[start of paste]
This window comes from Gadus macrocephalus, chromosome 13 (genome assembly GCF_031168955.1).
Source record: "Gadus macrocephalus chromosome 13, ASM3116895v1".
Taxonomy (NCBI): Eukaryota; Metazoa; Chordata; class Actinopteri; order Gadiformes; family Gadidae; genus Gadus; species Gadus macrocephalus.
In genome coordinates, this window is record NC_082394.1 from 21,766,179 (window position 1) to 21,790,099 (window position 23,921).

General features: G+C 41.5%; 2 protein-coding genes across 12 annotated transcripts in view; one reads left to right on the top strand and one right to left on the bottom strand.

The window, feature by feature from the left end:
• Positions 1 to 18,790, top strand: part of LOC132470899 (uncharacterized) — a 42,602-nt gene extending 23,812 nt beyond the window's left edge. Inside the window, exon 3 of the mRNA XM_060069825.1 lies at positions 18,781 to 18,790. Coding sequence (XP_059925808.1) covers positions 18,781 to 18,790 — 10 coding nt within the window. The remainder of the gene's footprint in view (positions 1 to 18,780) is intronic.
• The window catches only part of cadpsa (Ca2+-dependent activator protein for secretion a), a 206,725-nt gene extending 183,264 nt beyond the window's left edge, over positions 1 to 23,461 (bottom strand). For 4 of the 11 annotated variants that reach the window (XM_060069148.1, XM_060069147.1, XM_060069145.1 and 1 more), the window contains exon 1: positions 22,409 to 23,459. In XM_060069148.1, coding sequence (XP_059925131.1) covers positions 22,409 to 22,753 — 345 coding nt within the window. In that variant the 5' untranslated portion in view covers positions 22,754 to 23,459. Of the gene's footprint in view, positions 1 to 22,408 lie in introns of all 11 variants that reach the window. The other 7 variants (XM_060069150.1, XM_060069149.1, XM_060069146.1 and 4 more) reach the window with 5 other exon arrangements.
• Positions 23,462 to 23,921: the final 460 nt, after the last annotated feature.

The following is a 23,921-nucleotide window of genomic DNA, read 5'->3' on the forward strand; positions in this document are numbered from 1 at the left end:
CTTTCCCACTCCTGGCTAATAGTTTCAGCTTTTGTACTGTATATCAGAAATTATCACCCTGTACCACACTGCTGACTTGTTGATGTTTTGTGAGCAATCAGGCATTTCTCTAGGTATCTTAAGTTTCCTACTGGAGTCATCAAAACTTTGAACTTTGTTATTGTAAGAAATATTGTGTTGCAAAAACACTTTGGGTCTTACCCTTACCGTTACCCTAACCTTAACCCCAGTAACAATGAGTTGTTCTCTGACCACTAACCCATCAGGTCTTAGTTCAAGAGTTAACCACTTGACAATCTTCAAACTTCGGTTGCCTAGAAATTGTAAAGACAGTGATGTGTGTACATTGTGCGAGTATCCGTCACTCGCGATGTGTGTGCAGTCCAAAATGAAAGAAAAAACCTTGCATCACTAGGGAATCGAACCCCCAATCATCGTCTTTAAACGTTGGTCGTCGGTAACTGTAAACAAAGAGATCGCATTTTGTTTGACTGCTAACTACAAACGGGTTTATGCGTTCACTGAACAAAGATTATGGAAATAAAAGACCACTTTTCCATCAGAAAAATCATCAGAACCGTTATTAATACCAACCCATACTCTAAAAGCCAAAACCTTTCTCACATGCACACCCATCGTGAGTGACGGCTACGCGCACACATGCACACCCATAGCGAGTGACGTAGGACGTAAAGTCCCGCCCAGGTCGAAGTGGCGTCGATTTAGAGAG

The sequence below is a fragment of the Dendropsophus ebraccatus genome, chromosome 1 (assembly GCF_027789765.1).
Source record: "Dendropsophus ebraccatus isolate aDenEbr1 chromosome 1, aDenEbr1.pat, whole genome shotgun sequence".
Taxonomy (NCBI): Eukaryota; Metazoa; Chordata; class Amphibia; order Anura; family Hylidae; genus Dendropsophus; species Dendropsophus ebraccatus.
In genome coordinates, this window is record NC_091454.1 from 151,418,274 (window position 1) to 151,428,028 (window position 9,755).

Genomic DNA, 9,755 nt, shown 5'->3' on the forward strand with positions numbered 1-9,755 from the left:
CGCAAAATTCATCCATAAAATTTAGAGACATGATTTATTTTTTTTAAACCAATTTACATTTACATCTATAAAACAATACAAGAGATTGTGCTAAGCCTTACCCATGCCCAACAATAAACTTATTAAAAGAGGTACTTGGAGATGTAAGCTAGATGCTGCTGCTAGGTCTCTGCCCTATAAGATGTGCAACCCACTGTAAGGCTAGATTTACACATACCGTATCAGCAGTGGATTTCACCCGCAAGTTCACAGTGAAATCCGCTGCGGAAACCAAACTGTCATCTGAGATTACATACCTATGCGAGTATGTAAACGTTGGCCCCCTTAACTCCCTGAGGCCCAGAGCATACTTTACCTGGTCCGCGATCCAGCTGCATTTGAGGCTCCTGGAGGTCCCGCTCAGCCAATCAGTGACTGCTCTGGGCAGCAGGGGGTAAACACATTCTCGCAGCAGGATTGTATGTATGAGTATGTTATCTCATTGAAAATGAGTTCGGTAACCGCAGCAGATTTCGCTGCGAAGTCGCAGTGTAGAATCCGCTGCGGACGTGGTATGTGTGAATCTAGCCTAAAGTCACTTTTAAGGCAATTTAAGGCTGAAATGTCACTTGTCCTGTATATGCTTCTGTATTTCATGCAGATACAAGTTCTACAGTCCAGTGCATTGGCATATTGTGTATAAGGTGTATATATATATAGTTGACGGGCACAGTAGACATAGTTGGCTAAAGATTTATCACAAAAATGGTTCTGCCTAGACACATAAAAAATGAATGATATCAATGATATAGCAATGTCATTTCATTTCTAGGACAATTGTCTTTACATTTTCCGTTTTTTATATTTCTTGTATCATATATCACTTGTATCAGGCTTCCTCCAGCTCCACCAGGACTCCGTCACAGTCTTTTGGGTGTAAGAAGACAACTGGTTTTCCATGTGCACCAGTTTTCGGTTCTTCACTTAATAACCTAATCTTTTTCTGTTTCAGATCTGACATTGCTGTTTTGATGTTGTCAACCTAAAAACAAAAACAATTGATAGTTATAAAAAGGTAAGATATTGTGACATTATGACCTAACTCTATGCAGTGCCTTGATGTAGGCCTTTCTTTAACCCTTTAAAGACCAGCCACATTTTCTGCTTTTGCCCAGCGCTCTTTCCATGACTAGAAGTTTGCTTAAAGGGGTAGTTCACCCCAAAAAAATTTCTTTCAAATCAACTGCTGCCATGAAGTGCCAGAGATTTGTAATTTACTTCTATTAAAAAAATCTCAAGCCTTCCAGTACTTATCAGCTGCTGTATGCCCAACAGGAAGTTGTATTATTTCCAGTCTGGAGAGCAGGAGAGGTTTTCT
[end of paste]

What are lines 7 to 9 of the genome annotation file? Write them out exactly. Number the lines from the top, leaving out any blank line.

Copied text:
• Positions 1 to 18,790, top strand: part of LOC132470899 (uncharacterized) — a 42,602-nt gene extending 23,812 nt beyond the window's left edge. Inside the window, exon 3 of the mRNA XM_060069825.1 lies at positions 18,781 to 18,790. Coding sequence (XP_059925808.1) covers positions 18,781 to 18,790 — 10 coding nt within the window. The remainder of the gene's footprint in view (positions 1 to 18,780) is intronic.
• The window catches only part of cadpsa (Ca2+-dependent activator protein for secretion a), a 206,725-nt gene extending 183,264 nt beyond the window's left edge, over positions 1 to 23,461 (bottom strand). For 4 of the 11 annotated variants that reach the window (XM_060069148.1, XM_060069147.1, XM_060069145.1 and 1 more), the window contains exon 1: positions 22,409 to 23,459. In XM_060069148.1, coding sequence (XP_059925131.1) covers positions 22,409 to 22,753 — 345 coding nt within the window. In that variant the 5' untranslated portion in view covers positions 22,754 to 23,459. Of the gene's footprint in view, positions 1 to 22,408 lie in introns of all 11 variants that reach the window. The other 7 variants (XM_060069150.1, XM_060069149.1, XM_060069146.1 and 4 more) reach the window with 5 other exon arrangements.
• Positions 23,462 to 23,921: the final 460 nt, after the last annotated feature.